He says people need to understand that every time they eat a fish that wasn’t farmed, they are eating a wild animal, and the problem with wild fishing is that it isn’t sustainable on a large, commercial scale. And things are only getting worse. A study by the World Health Organization found that the world has doubled its per capita fish consumption over the past 50 years and, according to the Food and Agriculture Organization of the United Nations, we now harvest about 90 million tons of wild fish and shellfish from the ocean every year.
Sharks eating sharks (Discovery)
One of the most extensive studies on the diets of deepwater sharks reveals these toothy animals may eat everything from discards tossed off commercial fishing vessels to other sharks.
From the Honolulu Advertiser, a wild shark tale (no surfers injured in this one, although a board sustained serious damage).
While on the shark’s back, he decided it would probably be a good idea to detach himself from the board, which was still in the shark’s mouth, he said.
L.A. Times evaluates the IWC’s plan to allow commercial whaling.
It says in essence that all a nation has to do to escape the commission’s official disapproval is refuse to cooperate long and hard enough.
NPR reports Gulf oil spill much worse than previously disclosed (with audio/video).
The amount of oil spilling into the Gulf of Mexico may be at least 10 times the size of official estimates, according to an exclusive analysis conducted for N
From the Washington Post, news that the Mineral Management Services agency reform is in the works per Interior Secretary Ken Salazar.
He planned to split the section that ensures energy companies comply with federal safety and environmental laws from the part that reaps billions in drilling royalties each year. [emphasis ours]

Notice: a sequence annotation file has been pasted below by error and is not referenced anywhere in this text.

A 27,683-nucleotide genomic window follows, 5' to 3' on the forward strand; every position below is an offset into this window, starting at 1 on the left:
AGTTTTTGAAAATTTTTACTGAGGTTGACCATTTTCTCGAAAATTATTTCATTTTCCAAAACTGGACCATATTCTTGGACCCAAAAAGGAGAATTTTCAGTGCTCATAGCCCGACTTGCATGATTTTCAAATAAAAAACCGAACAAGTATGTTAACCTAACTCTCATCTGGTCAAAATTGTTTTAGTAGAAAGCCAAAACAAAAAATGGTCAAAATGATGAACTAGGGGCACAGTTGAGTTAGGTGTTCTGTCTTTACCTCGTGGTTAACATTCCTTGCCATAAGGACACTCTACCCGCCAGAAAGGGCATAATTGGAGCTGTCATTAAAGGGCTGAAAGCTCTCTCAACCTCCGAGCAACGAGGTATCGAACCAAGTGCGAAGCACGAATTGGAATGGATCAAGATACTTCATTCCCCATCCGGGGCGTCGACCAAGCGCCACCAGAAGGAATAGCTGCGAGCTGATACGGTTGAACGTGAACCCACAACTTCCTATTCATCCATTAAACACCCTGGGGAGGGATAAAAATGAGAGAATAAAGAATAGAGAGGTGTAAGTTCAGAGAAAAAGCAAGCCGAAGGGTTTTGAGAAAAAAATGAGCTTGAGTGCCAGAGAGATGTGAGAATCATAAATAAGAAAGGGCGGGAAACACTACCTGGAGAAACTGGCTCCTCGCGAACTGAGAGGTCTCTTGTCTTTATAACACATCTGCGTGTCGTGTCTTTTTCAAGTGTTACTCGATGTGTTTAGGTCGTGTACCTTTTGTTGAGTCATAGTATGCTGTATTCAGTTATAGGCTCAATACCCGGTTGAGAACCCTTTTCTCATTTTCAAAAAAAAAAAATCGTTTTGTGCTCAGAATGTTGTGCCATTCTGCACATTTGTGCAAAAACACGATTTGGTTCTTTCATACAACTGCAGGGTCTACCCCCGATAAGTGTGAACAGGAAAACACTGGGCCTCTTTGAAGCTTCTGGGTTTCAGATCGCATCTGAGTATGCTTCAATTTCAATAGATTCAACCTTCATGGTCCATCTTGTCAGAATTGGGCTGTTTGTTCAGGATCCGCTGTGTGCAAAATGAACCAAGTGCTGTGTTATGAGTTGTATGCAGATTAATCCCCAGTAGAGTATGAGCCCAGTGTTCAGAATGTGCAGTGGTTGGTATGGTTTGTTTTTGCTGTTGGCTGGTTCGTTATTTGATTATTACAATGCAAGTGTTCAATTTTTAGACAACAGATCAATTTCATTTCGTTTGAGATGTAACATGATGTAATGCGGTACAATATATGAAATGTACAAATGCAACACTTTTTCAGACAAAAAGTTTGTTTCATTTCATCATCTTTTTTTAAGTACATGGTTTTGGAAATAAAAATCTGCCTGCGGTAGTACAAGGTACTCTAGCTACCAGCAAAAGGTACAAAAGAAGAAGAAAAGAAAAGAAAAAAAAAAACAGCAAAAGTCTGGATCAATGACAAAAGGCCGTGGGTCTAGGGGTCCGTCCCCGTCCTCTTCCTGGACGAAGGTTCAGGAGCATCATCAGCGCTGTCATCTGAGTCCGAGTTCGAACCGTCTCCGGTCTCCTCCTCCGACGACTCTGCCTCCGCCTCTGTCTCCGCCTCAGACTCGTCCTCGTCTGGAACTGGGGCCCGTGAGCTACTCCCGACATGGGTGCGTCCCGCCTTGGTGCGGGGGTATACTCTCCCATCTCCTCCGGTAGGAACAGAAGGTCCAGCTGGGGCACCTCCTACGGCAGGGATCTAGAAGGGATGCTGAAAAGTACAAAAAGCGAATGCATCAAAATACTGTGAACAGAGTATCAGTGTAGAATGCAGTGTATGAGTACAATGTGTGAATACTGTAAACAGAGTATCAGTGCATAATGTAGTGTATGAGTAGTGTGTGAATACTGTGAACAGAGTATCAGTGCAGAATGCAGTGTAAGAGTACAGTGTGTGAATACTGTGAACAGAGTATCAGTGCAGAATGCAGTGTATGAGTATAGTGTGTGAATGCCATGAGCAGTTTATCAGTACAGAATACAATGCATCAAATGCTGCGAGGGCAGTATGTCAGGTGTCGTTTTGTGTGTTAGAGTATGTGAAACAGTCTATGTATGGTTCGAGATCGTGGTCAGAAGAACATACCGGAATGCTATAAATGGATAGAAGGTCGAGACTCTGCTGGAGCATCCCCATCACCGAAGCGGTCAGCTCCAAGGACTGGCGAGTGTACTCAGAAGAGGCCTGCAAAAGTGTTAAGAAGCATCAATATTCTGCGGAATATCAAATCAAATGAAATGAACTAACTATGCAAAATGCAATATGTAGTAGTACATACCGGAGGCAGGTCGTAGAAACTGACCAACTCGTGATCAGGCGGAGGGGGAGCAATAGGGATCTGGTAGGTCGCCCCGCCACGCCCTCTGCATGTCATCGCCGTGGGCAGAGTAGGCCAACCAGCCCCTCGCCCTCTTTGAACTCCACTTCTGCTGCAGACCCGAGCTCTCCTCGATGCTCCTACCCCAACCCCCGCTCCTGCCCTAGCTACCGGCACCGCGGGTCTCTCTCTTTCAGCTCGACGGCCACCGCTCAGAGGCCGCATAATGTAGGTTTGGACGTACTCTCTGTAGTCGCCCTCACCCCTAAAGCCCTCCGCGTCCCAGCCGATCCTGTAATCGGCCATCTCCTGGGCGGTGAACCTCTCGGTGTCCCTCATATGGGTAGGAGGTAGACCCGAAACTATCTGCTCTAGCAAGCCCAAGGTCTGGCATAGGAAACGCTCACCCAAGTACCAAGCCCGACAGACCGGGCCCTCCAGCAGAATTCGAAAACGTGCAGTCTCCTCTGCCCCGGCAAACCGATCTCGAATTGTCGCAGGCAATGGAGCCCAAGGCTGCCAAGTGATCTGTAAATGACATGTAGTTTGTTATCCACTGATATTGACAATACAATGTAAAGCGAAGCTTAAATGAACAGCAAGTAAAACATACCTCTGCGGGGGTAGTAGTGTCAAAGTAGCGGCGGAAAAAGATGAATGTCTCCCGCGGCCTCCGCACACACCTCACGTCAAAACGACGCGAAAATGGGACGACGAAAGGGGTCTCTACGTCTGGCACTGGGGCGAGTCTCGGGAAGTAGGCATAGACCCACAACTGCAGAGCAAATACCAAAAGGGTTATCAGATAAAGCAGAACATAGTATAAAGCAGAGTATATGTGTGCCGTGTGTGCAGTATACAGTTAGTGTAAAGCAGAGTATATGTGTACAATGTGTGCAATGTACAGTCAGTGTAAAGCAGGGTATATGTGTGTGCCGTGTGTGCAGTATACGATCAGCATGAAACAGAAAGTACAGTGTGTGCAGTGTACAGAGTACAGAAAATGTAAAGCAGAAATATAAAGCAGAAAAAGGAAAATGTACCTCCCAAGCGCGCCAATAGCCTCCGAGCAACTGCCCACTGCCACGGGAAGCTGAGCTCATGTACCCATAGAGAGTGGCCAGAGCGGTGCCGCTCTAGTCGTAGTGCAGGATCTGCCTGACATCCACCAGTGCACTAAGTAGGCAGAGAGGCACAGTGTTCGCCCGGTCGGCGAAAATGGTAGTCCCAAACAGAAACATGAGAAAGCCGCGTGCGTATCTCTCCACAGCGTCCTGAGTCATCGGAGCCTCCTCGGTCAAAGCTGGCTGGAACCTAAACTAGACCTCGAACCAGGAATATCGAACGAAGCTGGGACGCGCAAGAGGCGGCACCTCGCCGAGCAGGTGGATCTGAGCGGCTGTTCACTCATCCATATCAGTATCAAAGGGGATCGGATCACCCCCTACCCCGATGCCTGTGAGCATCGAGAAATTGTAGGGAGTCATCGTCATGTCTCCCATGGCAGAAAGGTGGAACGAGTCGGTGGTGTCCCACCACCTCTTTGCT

They’re doing their part to look environmental, but they need you to meet them halfway and believe they’re environmental.
Humboldt Bay Harbor, Recreation and Conservation District Candidates Forum
Wednesday, Oct. 7 from 6:30 to 8:30 p.m.
Humboldt Area Foundation, 373 Indianola Road, Bayside
The Humboldt Bay Stewards will host a candidates’ forum for the upcoming November election of Bay District Commissioners.
This is an opportunity for the public to meet the 3rd and 4th districts Commissioner Candidates and listen to them discuss the issues and their positions. The League of Women Voters will conduct the forum. All candidates will have the opportunity to answer each of the questions submitted from the audience.
Topics of particular interest to Surfrider members: Marina dredging, port development, water quality… others? Add in the comments.
From the Ukiah Daily Journal:
The public comment period for a U.S. Navy testing program in the Pacific Ocean has been extended to April 13 to allow for additional input. Because of the continued public interest, the Navy extended the period for comments on the Northwest Training Complex Draft Environmental Impact Statement one month beyond March 11. Because the period would end on a weekend, the public comment period is extended through April 13.
The DEIS examines the potential environmental effects of the Navy’s proposal for expanding ocean and land-based operations by conducting underwater demolitions, electronic communications and testing explosives and surveillance systems.
The extension came to light last week after residents in potentially affected areas wrote letters and spoke to Congressman Mike Thompson (D-Napa Valley) about their concerns. In a statement released Tuesday from Washington D.C., Thompson said, “I’m pleased that after I met with the Navy, they agreed to extend the public comment period and allow everyone more time to weigh in. The Navy will come to Mendocino and hold a public meeting to hear concerns and answer questions from the community. I’ve asked the Navy and fishing organizations to look more closely at the impact this proposal will have on ocean wildlife and fishing families.”